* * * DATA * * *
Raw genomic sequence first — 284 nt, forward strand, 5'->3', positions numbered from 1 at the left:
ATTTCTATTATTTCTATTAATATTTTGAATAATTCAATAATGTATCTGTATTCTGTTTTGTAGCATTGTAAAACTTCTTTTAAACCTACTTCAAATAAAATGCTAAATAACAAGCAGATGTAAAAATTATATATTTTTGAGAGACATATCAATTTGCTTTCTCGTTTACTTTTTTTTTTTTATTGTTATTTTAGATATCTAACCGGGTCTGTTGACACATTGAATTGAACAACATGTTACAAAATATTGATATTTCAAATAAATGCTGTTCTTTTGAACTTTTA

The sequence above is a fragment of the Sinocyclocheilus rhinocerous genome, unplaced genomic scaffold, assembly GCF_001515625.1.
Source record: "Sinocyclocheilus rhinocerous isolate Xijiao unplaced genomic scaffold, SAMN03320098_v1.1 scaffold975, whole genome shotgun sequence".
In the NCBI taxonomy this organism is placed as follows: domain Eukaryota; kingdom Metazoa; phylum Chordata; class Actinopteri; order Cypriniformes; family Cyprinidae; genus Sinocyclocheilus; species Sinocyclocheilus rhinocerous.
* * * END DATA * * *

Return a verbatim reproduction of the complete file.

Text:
Raw genomic sequence first — 284 nt, forward strand, 5'->3', positions numbered from 1 at the left:
ATTTCTATTATTTCTATTAATATTTTGAATAATTCAATAATGTATCTGTATTCTGTTTTGTAGCATTGTAAAACTTCTTTTAAACCTACTTCAAATAAAATGCTAAATAACAAGCAGATGTAAAAATTATATATTTTTGAGAGACATATCAATTTGCTTTCTCGTTTACTTTTTTTTTTTTATTGTTATTTTAGATATCTAACCGGGTCTGTTGACACATTGAATTGAACAACATGTTACAAAATATTGATATTTCAAATAAATGCTGTTCTTTTGAACTTTTA

The sequence above is a fragment of the Sinocyclocheilus rhinocerous genome, unplaced genomic scaffold, assembly GCF_001515625.1.
Source record: "Sinocyclocheilus rhinocerous isolate Xijiao unplaced genomic scaffold, SAMN03320098_v1.1 scaffold975, whole genome shotgun sequence".
In the NCBI taxonomy this organism is placed as follows: domain Eukaryota; kingdom Metazoa; phylum Chordata; class Actinopteri; order Cypriniformes; family Cyprinidae; genus Sinocyclocheilus; species Sinocyclocheilus rhinocerous.